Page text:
Singapore Expat Guide

Are you thinking of moving to Singapore? This city-state in Southeast Asia continues to be a choice destination for expats because of its high standard of living, efficient public transportation system, cleanliness, and safety. Find out what you need to know with this guide to living in Singapore.

Life in Singapore

Singapore is a sovereign island nation located at the southern tip of the Malay Peninsula. It declared independence from Malaysia and became the Republic of Singapore on August 9, 1965. Its tropical and humid climate makes it feel like summer all year round, with temperatures ranging from 22 degrees Celsius to 35 degrees. Monsoon rains are typical from September to January.

Singapore is proud of its multiracial and multicultural population, with the majority being ethnic Chinese, Malays, and ethnic Indians. As of June 2017, 70 percent of its 5.47 million residents are Singaporean citizens and permanent residents, and 1.6 million are non-permanent residents. Its four official languages – English, Malay, Mandarin Chinese, and Tamil – reflect the country's reputation as a melting pot. English is the primary language of government and business and is the medium of instruction in both local schools and international schools.

High Quality

Despite its limited land, Singapore ranks high when it comes to the economy, business climate, technology, and education. The country is second to Switzerland in economic standing, and ahead of the United States, Netherlands, Germany, Norway, and Taiwan. Singapore also takes the top spot for transparency, ease of doing business, lack of bureaucracy and best global innovation.

Thanks to its thriving economy, residents enjoy high-quality health care, education, personal safety, and housing standards. The Mercer 2018 Quality of Living Survey shows Singapore in first place for Asia, followed by Hong Kong, Seoul, Taipei, and Kuala Lumpur.

Singapore's healthcare network includes a total of 17 hospitals currently comprising nine public and eight private hospitals. There are eight national specialty centers for cancer, cardiac, eyes, skin, neuroscience, and dental care. Several private hospitals accept international visitors, with many neighboring countries availing of Singapore's excellent reputation for medical care.

Public Transport in Singapore

Singapore is proud of its efficient public transportation system. Voted as the world's best airport six years in a row, Changi Airport serves as the nation's gateway to the world, and the crown jewel of Singapore's world-class transport network. This includes the Mass Rapid Transit (MRT) which covers most of Singapore, the Light Rapid Transit and monorail systems. Other options include ferries, public buses, and taxis.

Due to limited road space, driving in Singapore can seem like a luxury, and there are many rules and regulations needed to own a car. If you're an expat in Singapore with an Employment Pass, Dependent Pass, Student Pass or Work Permit, you need to convert your foreign driver's license to a Singapore driver's license to be able to drive.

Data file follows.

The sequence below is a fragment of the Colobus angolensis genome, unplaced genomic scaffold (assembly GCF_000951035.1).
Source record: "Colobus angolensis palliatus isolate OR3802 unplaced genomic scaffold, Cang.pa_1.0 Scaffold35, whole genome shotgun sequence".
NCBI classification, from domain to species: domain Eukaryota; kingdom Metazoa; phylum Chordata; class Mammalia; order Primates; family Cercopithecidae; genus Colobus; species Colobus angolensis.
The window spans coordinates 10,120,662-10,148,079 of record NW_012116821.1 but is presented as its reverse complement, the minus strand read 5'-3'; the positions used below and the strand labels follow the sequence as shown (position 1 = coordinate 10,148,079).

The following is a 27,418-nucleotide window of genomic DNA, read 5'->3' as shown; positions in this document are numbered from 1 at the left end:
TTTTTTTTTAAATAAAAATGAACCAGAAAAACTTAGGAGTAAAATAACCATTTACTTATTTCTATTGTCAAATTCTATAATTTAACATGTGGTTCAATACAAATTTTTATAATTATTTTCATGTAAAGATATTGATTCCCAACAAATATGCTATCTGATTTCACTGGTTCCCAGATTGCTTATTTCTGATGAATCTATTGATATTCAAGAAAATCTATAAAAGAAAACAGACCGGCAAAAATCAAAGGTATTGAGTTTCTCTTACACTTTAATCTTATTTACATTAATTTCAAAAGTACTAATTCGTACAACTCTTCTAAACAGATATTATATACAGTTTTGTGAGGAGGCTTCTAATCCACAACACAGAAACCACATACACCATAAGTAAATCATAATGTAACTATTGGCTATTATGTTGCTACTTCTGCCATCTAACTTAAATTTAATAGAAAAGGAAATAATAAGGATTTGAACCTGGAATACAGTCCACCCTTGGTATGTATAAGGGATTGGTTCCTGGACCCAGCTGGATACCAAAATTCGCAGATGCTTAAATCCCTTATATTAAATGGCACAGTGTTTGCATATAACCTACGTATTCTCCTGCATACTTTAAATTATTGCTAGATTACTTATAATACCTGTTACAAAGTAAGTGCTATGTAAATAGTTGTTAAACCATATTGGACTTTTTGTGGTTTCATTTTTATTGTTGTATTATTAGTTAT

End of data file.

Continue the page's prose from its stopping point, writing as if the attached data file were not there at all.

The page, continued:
Pros and Cons

Moving to Singapore means living and working in an expensive city. The country is the fourth most expensive city in the world according to Mercer's 2018 Annual Cost of Living Survey after Hong Kong and Tokyo. You also have to contend with a population of 5.6 million squeezed into only 721 square kilometers, a ratio of 7,796 persons per square kilometer.

Housing usually takes up the biggest chunk of expenses of living in Singapore especially for addresses located downtown which are in high demand. Transportation, healthcare, education, and child care can also contribute to increased costs. Expatriates are usually advised to set up a bank account in Singapore prior to relocation in order to make financial transactions easier. Many international banks have branches in Singapore, making it easier to open a savings, checking and even multi-currency accounts, especially if you wish to keep a certain amount of your home country's currency on standby.

For recreation, there are many shopping malls that carry familiar international brands. Dining options include Michelin-starred hawker stalls to top-dollar restaurants headed by internationally-renowned chefs. Families can enjoy green spaces, beaches, hiking trails, skate facilities and theme parks for enjoyment. Many budget airlines also fly out from Singapore, making it easy to plan a weekend getaway to elsewhere in Asia.

Singapore's economic status, cleanliness, and multicultural environment allows its residents to enjoy a safe and enriched high standard of living that offers the best of Asian and Western lifestyles. 

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